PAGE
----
A despondent Italian side limps into Twickenham on the back of a sound beating in Rome, with virtually no chance of victory against hosts England. It’s been an abysmal last 12 months for the Azzurri, with a solitary victory over a disinterested Samoan side their only notch in the win column. Their last meeting with England went horribly wrong, a pasting to the tune of 41 points. To make matters worse, they’ll have to front up without two of their best players, as both Alessandro Zanni and Michele Campagnaro have fallen out with knee injuries. It couldn’t get much worse for poor Jacques Brunel.
That said, his choices to fill the gaps appear desperate at best. Andrea Masi moves up to the midfield in place of Campagnaro, with Luke McLean moving to his favoured fullback and Giovanbattista Venditti recalled on the vacant wing. Venditti wears no11 but will likely line up on the right, with Leonardo Sarto more comfortable on the left. Tommaso Allan will again watch from the sidelines, despite impressing in his Dublin cameo, with Kelly Haimona instead given the nod at no10 once more. Uncapped Zebre midfielder Giulio Bisegni takes Venditti’s spot on the bench.
On the surface adding more than 200 caps of experience to the forward pack sounds like a good thing. Unfortunately the two men providing it are well past their best at this level. Marco Bortolami and Mauro Bergamasco are hall-of-fame level contributors to Italian rugby, but keeping up with the pace of a test match against England is just a step beyond their capabilities. Why Bortolami has replaced Joshua Furno, arguably Italy’s best forward against Ireland, is a complete mystery.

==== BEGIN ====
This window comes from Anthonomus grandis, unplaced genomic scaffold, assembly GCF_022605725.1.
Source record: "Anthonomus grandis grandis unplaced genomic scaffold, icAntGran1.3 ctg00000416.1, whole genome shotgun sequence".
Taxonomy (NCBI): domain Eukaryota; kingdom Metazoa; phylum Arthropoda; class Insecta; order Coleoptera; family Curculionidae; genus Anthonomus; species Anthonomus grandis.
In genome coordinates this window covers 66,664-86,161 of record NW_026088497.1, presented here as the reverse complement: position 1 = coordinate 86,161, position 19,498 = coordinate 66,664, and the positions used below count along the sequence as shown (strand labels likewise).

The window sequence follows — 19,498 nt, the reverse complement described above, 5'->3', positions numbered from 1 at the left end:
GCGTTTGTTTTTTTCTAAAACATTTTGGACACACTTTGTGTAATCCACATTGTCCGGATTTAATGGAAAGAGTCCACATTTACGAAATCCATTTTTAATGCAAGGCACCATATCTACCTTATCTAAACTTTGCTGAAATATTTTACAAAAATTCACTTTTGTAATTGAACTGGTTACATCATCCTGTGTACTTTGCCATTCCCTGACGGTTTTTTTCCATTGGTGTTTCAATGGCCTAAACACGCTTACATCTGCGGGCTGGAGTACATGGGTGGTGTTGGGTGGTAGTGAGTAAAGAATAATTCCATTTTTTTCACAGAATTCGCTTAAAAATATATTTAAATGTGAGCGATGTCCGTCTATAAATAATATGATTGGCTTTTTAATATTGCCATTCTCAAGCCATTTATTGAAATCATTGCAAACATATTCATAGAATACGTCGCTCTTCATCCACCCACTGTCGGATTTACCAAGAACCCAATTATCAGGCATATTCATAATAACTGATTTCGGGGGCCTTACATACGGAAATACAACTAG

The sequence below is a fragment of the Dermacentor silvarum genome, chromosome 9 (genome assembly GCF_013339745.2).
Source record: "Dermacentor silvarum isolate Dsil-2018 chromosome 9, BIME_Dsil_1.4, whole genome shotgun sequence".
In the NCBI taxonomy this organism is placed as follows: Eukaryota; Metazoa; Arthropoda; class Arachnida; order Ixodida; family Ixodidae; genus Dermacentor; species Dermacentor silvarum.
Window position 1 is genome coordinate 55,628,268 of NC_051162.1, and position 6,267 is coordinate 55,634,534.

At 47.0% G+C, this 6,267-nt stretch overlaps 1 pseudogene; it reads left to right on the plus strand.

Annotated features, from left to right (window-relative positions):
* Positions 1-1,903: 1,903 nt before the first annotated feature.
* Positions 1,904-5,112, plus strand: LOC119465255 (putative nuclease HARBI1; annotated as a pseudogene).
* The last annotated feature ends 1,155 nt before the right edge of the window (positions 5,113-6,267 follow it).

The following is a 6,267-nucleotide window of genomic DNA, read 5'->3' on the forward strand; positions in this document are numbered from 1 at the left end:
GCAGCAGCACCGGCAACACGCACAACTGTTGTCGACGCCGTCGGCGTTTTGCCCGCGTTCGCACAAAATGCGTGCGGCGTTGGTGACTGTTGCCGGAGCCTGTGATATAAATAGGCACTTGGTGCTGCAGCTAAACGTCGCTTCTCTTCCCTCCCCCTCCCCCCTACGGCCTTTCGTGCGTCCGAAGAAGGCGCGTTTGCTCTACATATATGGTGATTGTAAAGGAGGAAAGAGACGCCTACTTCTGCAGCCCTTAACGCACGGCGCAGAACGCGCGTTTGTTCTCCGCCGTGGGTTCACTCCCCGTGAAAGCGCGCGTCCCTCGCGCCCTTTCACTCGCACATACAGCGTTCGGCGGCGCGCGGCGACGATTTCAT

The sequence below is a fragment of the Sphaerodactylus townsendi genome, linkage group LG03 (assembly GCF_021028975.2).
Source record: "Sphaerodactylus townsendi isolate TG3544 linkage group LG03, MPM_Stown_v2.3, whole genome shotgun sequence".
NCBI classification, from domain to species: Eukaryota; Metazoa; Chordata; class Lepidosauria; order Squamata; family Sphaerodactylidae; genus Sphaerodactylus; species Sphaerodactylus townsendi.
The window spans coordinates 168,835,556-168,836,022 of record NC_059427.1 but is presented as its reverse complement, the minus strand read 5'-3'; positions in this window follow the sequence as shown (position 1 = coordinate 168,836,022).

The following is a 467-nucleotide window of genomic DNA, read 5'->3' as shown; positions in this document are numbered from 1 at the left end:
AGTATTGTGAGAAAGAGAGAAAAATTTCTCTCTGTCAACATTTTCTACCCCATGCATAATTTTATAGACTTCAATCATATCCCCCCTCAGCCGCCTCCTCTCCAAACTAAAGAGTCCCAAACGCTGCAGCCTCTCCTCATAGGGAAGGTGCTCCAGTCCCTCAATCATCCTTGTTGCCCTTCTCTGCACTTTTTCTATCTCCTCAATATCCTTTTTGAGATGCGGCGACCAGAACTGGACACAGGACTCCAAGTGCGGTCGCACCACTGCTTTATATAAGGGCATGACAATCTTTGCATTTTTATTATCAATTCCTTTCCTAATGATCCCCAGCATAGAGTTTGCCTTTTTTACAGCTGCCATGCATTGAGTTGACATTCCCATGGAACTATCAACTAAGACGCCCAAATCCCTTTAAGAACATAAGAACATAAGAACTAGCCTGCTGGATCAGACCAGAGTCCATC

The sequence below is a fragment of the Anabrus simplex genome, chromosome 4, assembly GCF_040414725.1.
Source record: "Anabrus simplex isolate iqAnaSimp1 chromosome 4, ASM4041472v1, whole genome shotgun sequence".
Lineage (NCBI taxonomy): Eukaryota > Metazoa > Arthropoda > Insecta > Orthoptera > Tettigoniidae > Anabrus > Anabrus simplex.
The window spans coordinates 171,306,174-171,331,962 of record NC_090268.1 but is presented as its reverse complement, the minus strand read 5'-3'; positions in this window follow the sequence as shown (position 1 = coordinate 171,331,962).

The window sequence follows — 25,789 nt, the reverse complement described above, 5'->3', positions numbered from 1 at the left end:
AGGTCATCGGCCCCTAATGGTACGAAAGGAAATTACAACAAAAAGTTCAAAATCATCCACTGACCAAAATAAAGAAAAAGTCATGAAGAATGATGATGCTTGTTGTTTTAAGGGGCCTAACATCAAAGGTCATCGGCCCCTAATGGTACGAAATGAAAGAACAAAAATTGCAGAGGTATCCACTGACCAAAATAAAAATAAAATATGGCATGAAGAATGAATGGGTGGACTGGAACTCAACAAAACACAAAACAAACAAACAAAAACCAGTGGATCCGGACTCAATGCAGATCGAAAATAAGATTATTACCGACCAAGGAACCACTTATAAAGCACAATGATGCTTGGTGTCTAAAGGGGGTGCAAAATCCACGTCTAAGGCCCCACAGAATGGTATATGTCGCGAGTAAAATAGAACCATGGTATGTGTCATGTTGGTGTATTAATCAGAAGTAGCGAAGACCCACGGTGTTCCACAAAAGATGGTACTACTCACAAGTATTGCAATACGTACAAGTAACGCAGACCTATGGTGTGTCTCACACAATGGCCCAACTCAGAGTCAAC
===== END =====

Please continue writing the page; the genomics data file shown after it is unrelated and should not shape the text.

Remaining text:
Similarly discarding reserve flanker Marco Barbini, who made his debut as a reserve last week, in favour of Samuela Vunisa makes little sense. What has Vunisa done in a week? Replacing Matías Agüero with Alberto de Marchi is probably the correct call, but neither have much form to speak of. That last bit could be applied to most of the side, but Agüero was particularly dismal in Rome, in all facets of play.
England, for once, are exactly the same as they lined up in Cardiff. No injuries, no tinkering, nobody bumped out of position. If there is a complaint it’s that there is still no proper second row substitute on the bench, but that’s about it. It’s a refreshing change, but doesn’t leave much excitement for the media. Will Tom Croft or Danny Cipriani see the field this week? Every other question appears to be answered.
Sadly for Italy this is not a story book lesson, and there is no silver lining. They are en route to another thrashing, one that could easily match or even exceed last year’s result, with only individual pride standing in the way of a record defeat. Sergio Parisse looks tired and frustrated, and can you blame him? This game will not go well for Italy. England’s cohesion surprised Wales and will only be better this week. Without Campagnaro the Azzurri have very little to offer on attack. Stuart Lancaster will be passing out cups and saucers by halftime as England stroll to a conservative 30 point victory over a toothless Italy.
ENGLAND vs ITALY
Saturday, February 14, 14:30 GMT, London
Referee: John Lacey (IRFU)
Assistants: Pascal Gaüzère (FFR) & Mike Fraser (NZRU)
TMO: George Ayoub (ARU)